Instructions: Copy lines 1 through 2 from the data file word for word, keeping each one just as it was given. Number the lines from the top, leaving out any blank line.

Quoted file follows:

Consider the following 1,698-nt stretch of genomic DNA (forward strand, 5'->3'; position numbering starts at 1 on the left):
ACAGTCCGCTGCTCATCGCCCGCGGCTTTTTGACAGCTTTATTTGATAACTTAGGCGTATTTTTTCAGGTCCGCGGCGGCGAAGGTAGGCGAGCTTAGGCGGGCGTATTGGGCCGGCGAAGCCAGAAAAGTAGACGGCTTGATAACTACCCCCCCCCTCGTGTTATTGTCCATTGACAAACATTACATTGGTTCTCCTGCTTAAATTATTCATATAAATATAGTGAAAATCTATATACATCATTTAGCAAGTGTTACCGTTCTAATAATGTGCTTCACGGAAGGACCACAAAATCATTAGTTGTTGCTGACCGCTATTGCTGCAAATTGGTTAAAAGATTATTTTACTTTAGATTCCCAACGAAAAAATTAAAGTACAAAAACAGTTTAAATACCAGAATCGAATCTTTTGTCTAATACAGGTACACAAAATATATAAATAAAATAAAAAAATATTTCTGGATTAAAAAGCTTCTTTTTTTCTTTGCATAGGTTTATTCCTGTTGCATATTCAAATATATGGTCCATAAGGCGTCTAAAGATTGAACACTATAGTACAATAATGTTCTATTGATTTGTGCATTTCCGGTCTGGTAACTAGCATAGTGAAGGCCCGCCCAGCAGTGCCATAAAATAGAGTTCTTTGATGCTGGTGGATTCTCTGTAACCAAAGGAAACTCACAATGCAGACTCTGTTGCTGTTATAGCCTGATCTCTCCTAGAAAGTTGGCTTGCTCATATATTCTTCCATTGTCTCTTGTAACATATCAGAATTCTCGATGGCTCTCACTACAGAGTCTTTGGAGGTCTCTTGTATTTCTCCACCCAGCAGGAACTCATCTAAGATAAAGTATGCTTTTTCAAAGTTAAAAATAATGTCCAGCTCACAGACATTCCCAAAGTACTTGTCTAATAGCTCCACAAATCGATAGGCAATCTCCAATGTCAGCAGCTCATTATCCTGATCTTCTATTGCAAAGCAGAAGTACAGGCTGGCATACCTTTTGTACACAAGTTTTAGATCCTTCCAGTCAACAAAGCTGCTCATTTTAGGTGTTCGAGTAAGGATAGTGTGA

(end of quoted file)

Consider the following 1,698-nt stretch of genomic DNA (forward strand, 5'->3'; position numbering starts at 1 on the left):
ACAGTCCGCTGCTCATCGCCCGCGGCTTTTTGACAGCTTTATTTGATAACTTAGGCGTATTTTTTCAGGTCCGCGGCGGCGAAGGTAGGCGAGCTTAGGCGGGCGTATTGGGCCGGCGAAGCCAGAAAAGTAGACGGCTTGATAACTACCCCCCCCCTCGTGTTATTGTCCATTGACAAACATTACATTGGTTCTCCTGCTTAAATTATTCATATAAATATAGTGAAAATCTATATACATCATTTAGCAAGTGTTACCGTTCTAATAATGTGCTTCACGGAAGGACCACAAAATCATTAGTTGTTGCTGACCGCTATTGCTGCAAATTGGTTAAAAGATTATTTTACTTTAGATTCCCAACGAAAAAATTAAAGTACAAAAACAGTTTAAATACCAGAATCGAATCTTTTGTCTAATACAGGTACACAAAATATATAAATAAAATAAAAAAATATTTCTGGATTAAAAAGCTTCTTTTTTTCTTTGCATAGGTTTATTCCTGTTGCATATTCAAATATATGGTCCATAAGGCGTCTAAAGATTGAACACTATAGTACAATAATGTTCTATTGATTTGTGCATTTCCGGTCTGGTAACTAGCATAGTGAAGGCCCGCCCAGCAGTGCCATAAAATAGAGTTCTTTGATGCTGGTGGATTCTCTGTAACCAAAGGAAACTCACAATGCAGACTCTGTTGCTGTTATAGCCTGATCTCTCCTAGAAAGTTGGCTTGCTCATATATTCTTCCATTGTCTCTTGTAACATATCAGAATTCTCGATGGCTCTCACTACAGAGTCTTTGGAGGTCTCTTGTATTTCTCCACCCAGCAGGAACTCATCTAAGATAAAGTATGCTTTTTCAAAGTTAAAAATAATGTCCAGCTCACAGACATTCCCAAAGTACTTGTCTAATAGCTCCACAAATCGATAGGCAATCTCCAATGTCAGCAGCTCATTATCCTGATCTTCTATTGCAAAGCAGAAGTACAGGCTGGCATACCTTTTGTACACAAGTTTTAGATCCTTCCAGTCAACAAAGCTGCTCATTTTAGGTGTTCGAGTAAGGATAGTGTGA